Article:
How to Emphasize Profitability in Your Small Business

by Craig Anthony

2 min read

Achieving success as a small business owner requires a proper focus on profitability. Although it’s common for new small businesses to endure a period of time when they’re operating at a loss, it’s a mistake to think you can just work and the money will take care of itself. Similar to every other aspect of the operation of your business, profitability will only be maximized if you carefully attend to it. It’s all the more important to focus on profitability when starting out — a time when resources and revenue may be somewhat limited.

Analyzing Profitability

Many new small business owners make the mistake of focusing on revenue, when they should be paying greater attention to costs. You have much more direct control over your costs than over how much money comes in. It’s also much easier to accurately forecast costs, as opposed to revenue.

First and foremost, it’s critical to have a good handle on the exact amount of your expenses. That means understanding specific costs, like the per item production or wholesale cost for each of your products. When figuring costs, don’t overlook such things as licensing fees, insurance, packaging, and shipping expenses. If you buy 10 wholesale items at $1 apiece, plus pay $10 shipping, your actual cost per item is $2, not $1.

A good measure of business management is operating margin, your profit margin after subtracting direct production costs and overhead costs such as salaries and office space. This profitability metric is often used to evaluate how efficiently a company is managed. Anywhere you cut expenses and improve your operating margin will be amplified in the effect on your bottom line net profit margin. When you examine your profit margins, compare them to those of similar businesses to gauge how well you’re doing.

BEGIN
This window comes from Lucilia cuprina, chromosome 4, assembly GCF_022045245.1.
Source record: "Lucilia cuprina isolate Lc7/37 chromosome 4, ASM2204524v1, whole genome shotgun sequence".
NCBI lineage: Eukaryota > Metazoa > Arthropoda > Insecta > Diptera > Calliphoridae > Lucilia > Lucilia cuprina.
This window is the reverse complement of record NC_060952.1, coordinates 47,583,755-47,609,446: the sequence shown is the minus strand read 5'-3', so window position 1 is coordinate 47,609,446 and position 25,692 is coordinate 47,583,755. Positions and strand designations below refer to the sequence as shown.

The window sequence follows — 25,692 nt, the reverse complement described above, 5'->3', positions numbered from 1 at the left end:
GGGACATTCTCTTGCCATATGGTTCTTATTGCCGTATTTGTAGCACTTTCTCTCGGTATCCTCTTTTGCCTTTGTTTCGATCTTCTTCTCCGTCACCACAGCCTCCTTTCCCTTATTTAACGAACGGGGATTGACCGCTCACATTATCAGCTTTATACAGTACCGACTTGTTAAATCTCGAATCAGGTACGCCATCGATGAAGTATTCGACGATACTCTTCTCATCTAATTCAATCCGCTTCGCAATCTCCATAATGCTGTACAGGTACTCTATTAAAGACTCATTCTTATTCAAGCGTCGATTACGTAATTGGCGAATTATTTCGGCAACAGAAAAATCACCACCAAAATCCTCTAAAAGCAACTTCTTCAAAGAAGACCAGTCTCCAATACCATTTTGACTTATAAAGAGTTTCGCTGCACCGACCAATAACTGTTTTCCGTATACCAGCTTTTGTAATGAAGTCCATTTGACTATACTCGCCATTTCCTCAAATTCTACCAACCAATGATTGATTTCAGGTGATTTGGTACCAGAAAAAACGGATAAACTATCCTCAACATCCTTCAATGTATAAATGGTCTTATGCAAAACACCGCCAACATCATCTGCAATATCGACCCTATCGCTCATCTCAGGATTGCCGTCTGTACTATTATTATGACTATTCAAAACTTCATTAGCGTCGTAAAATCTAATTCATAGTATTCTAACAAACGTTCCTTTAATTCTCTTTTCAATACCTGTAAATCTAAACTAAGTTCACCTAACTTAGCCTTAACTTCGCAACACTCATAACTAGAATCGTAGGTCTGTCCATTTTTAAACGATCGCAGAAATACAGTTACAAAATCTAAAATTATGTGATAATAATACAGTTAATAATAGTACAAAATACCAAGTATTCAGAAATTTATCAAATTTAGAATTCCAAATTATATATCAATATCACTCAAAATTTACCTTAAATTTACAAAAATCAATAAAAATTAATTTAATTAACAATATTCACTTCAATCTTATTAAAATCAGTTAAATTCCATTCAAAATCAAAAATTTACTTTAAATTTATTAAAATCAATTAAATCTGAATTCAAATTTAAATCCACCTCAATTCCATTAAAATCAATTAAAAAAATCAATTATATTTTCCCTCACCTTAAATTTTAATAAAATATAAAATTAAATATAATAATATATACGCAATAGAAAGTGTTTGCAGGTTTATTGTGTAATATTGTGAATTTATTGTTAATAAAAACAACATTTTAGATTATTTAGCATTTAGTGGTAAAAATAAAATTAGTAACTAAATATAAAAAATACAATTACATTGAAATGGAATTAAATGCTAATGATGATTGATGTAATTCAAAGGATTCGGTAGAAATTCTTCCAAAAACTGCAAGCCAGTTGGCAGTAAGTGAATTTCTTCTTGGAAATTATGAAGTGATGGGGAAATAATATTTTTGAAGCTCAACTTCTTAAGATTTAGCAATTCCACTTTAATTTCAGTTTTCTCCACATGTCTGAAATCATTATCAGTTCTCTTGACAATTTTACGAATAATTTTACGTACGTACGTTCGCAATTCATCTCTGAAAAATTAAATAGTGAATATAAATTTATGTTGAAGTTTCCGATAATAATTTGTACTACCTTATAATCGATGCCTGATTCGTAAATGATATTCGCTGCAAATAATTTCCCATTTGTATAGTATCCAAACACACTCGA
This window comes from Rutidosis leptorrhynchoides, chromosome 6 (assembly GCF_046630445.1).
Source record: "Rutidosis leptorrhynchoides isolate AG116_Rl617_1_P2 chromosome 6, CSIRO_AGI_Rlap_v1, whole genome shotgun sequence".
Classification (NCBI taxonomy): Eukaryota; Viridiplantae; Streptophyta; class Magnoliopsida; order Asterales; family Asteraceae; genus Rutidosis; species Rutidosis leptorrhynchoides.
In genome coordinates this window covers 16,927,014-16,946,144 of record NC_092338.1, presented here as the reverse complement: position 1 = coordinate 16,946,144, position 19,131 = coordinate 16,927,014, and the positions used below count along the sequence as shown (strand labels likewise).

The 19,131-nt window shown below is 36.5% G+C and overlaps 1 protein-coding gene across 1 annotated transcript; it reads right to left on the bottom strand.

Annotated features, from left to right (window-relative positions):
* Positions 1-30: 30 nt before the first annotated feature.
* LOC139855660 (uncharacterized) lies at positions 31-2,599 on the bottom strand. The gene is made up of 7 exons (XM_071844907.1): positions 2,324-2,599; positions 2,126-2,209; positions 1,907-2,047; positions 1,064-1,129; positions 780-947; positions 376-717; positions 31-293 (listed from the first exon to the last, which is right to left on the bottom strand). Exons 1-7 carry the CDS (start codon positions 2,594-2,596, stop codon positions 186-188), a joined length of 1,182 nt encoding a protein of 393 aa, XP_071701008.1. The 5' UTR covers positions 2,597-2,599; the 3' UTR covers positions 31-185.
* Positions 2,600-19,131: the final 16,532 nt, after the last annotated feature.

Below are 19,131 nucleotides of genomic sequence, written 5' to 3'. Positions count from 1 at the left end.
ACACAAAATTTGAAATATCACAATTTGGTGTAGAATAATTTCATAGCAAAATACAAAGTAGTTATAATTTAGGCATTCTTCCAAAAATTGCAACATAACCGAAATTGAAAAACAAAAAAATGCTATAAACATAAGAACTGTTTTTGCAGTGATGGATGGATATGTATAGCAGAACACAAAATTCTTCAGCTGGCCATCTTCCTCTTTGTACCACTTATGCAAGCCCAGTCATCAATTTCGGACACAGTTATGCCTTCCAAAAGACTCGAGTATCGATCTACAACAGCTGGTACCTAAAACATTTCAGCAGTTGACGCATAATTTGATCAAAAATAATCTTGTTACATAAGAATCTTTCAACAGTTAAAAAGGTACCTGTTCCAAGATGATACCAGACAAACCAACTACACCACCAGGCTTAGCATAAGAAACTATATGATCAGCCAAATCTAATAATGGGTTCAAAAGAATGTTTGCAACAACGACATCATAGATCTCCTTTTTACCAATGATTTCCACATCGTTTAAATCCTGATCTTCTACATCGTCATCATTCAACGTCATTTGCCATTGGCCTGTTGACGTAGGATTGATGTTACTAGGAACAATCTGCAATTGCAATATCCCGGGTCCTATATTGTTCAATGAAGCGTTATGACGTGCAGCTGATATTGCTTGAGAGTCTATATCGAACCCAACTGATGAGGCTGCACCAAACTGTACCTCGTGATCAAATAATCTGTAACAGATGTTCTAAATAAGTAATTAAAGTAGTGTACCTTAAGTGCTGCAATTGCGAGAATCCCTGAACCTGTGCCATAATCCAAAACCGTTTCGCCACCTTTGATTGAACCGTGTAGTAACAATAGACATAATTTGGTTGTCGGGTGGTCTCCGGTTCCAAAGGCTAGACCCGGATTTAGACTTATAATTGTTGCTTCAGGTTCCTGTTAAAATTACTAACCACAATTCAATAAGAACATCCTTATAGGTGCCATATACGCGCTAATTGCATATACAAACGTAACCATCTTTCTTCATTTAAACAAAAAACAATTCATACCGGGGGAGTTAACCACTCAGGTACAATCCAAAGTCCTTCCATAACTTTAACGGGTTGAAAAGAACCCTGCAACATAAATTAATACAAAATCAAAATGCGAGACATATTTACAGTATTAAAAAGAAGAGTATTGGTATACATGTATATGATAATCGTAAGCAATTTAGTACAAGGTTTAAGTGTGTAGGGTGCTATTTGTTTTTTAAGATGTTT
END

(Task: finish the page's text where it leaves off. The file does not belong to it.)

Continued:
Steps to Increasing Profitability

Analyze each expense in terms of productivity — its cost versus the extent to which it contributes to increased revenues. Every cost should be viewed as an investment and examined for what kind of return you get on that investment. For example, before adding an employee, determine how adding the employee will pay off for your business in terms of ultimately increased revenue or profitability.

Continually review expenses for possible savings. For example, check your banking fees and see if they can be lowered. Evaluate the possibility of renting equipment instead of purchasing it. See if you can cut your electricity or other utility bills. When you’re just starting a new business, you can increase your profitability by doing things like cleaning your office space yourself rather than paying for a cleaning service.

Use monthly and weekly sales goals to keep focused on generating and increasing revenues. Setting goals helps to keep your business consistently moving forward and growing.

Examine different revenue-generating aspects of your business, such as different product lines, and make sure you’re dedicating most of your time and resources to the most profitable areas of your business. If one product line is vastly more profitable for you than another, then focus on sales of these products, rather than ones that generate a smaller return.

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